Make sure the hallways and staircases are clear of bicycles, motorized scooters, storage containers, baby buggies and any other obstacles that would impede your escape during an evacuation.

Here is a door with a broken door stopper. It does not close properly. This is a violation of the fire code.

This hallway door has been wedged open. This is another fire code violation.

Parking garage emergency exits
Check your underground parking garage emergency staircases.

Do they look like this? Yes, this is an actual emergency exit staircase at a North York condo. (If you see something like this, call 311 and report it to the city building inspectors. If they will not get involved, call the fire department or your local councillor.)

How about this?

A Scarborough condo does not shovel out it's underground emergency staircases.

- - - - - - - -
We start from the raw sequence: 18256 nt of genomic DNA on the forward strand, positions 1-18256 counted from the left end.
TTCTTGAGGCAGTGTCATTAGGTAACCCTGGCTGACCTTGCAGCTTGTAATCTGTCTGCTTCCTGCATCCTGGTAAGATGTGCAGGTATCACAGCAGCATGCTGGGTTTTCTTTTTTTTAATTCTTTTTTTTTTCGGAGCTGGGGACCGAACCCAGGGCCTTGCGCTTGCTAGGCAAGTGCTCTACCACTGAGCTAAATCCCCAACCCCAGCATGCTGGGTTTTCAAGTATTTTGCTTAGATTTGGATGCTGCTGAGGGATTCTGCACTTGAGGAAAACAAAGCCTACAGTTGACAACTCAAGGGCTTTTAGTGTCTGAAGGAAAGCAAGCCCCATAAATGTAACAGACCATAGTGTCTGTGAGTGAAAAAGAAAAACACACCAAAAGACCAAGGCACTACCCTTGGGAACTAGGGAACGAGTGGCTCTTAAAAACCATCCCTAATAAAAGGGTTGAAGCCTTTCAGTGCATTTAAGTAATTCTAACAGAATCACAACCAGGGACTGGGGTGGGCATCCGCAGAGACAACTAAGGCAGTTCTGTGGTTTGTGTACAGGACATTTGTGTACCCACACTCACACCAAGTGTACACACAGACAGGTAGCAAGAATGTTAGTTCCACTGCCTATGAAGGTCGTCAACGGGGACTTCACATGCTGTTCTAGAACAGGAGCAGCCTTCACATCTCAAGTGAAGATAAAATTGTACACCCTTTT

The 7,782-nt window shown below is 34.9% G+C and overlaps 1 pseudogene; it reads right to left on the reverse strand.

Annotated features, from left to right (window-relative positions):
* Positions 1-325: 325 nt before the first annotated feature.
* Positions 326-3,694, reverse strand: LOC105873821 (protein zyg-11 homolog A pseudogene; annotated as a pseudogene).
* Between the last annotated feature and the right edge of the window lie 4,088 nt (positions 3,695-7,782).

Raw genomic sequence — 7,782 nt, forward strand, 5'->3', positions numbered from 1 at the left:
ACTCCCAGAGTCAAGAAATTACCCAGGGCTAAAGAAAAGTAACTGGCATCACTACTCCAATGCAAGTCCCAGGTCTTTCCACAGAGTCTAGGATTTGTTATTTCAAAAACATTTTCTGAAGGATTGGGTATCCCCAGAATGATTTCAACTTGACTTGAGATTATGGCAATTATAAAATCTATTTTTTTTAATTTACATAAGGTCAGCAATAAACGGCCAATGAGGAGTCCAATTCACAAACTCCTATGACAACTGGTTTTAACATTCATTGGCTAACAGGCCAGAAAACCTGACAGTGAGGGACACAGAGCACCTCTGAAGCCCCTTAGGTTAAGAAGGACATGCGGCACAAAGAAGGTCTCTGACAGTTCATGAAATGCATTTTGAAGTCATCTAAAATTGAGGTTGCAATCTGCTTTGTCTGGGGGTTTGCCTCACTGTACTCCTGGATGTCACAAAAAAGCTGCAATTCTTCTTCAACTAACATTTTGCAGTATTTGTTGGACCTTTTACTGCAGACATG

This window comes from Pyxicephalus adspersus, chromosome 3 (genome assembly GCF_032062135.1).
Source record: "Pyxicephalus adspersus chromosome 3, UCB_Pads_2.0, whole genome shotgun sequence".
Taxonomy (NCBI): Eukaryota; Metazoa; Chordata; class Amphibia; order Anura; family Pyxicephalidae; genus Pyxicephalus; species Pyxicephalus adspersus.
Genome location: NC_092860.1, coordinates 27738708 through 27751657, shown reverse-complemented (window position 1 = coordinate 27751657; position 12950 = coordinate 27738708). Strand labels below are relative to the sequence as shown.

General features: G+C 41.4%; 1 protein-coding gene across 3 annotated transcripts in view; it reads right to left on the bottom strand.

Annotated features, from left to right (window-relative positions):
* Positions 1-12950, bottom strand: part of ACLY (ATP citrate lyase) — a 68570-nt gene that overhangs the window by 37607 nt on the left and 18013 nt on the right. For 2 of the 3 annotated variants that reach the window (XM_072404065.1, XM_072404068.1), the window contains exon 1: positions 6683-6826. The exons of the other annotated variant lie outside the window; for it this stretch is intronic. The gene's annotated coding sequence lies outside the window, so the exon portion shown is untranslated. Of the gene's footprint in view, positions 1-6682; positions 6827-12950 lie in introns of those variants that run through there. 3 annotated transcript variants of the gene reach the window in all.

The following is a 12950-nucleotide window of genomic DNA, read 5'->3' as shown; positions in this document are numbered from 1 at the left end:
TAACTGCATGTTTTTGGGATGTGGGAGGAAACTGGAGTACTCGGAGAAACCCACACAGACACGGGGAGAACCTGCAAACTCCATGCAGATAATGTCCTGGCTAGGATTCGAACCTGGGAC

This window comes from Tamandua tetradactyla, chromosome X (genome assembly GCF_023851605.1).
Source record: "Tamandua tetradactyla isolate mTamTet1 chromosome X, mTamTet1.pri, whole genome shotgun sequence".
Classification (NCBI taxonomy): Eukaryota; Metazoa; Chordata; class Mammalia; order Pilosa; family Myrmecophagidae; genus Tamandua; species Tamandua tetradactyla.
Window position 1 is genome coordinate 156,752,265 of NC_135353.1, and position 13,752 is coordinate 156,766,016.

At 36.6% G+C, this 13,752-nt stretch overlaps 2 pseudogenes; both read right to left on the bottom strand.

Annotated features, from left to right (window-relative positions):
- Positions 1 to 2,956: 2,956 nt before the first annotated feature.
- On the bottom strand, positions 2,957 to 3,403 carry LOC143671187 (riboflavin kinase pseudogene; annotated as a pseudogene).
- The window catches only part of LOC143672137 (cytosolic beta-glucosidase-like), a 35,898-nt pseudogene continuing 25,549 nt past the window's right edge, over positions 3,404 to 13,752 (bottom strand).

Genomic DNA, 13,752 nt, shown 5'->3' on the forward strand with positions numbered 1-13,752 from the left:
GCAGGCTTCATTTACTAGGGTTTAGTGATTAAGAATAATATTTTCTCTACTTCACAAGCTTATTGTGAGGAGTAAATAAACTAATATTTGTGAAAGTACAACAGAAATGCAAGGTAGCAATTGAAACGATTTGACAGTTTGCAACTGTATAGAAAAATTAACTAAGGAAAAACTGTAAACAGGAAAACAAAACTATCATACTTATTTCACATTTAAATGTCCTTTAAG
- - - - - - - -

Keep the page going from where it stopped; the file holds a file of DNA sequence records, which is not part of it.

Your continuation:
If there is a fire in your apartment
Immediately get everyone out of your apartment. Make sure you and all your family members are safe. This is most important.
Close the door behind you. This is very important as you need to contain the smoke within your unit. Don't lock the door as the firefighters have to get into your unit.
Even if your smoke alarm is going off, pull the fire alarm station closest to your unit. They are next to the staircases. This will tell the firefighters where the fire is.
Once you are in a safe position, call 911. Never assume someone else has made the call or that pulling the fire pull station is sufficient.
If it is a very small fire, and you are sure you know what you are doing, you can try to put it out using one of the red fire extinguishers that are in the hallways. There are two to three fire extinguisher stations per floor.